The Spirit, through Peter, makes this very clear to us.  “As obedient children, do not be conformed to the former lusts which were yours in your ignorance, but like the Holy One who called you, be holy yourselves also in all your behavior; because it is written, ‘You shall be holy, for I am Holy.’” (1 Peter 1:14-16, NASB).  God wants us to be obedient children by no longer being conformed to our former lusts.  To be conformed is to be shaped and molded by something.  We need to stop being shaped and molded by the sinful desires that used to drive us.  We need to stop being conformed to the shape of this world.  Now that we are in Christ, God is calling us to be holy in all our behavior.  God is holy, and He expects us to be holy.

What does it mean for us to be holy?  It means to be set apart to God.  It means to be set apart from the world around us.  It means to be set apart from our former sinful pursuits.  Simply put, it means that we are supposed to be different now!  Because of the gift of Jesus—His death and resurrection—we are not supposed to think, speak, or act in the same way anymore. Let me ask you, is your life in Christ appreciably different from your former life?  Can people detect that you are different from the world around you?    

Holy living is a very serious thing to our Holy Father.  He gave His all so that we could be holy in His sight.  Now that He has made us holy, let us pursue holiness realizing that we were redeemed from our former life at countless cost, “with precious blood, as of a lamb unblemished and spotless, the blood of Christ.” (1 Peter 1:19, NASB)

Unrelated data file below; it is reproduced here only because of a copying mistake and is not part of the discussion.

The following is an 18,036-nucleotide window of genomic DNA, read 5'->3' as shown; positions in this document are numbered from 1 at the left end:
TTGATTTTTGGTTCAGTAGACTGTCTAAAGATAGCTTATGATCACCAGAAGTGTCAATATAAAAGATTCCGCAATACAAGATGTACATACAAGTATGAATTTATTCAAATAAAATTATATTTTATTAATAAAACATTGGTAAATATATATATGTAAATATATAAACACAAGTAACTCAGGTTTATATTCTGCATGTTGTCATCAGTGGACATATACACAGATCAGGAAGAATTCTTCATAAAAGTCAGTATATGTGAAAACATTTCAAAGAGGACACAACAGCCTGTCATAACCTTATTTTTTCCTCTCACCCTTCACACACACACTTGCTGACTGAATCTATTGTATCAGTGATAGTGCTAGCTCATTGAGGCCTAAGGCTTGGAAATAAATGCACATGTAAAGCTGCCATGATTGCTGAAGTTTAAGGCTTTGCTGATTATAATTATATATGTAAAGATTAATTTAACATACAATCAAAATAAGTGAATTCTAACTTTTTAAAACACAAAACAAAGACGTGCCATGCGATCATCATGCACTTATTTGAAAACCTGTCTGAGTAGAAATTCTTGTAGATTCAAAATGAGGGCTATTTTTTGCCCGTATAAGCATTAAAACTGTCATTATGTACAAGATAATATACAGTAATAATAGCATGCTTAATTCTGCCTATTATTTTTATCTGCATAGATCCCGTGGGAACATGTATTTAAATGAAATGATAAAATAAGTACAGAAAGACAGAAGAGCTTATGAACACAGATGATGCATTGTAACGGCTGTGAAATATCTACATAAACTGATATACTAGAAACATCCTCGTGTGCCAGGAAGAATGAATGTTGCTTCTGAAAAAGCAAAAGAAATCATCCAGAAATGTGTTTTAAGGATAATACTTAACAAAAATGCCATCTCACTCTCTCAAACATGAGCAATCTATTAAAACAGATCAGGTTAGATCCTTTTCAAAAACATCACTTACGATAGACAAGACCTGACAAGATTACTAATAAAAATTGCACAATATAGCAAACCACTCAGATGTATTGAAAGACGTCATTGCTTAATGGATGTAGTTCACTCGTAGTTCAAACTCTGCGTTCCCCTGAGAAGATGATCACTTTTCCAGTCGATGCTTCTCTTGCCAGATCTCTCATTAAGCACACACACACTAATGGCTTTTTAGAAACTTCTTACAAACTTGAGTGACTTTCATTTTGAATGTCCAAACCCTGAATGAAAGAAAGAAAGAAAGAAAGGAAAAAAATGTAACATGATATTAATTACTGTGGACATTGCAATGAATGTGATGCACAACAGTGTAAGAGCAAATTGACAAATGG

—Scott Colvin


Under the Knife

September 18, 2020

The tabloid press continually report on beautiful people who went under the knife to be more beautiful. They went under the knife of cosmetic surgery pursuing a vision of outer perfection. Although such surgery seems extreme, all of us would willingly consent to surgery when our life or health is at stake. None of us like it, but we are willing to go under the knife.

But there is a surgery more important than the ones to enhance outward beauty or repair physical health. This surgeon wields more than a scalpel. He wields a sword.

Let us therefore strive to enter that rest, so that no one may fall by the same sort of disobedience. For the word of God is living and active, sharper than any two-edged sword, piercing to the division of soul and of spirit, of joints and of marrow, and discerning the thoughts and intentions of the heart. And no creature is hidden from his sight, but all are naked and exposed to the eyes of him to whom we must give account. Hebrews 4:11–13, ESV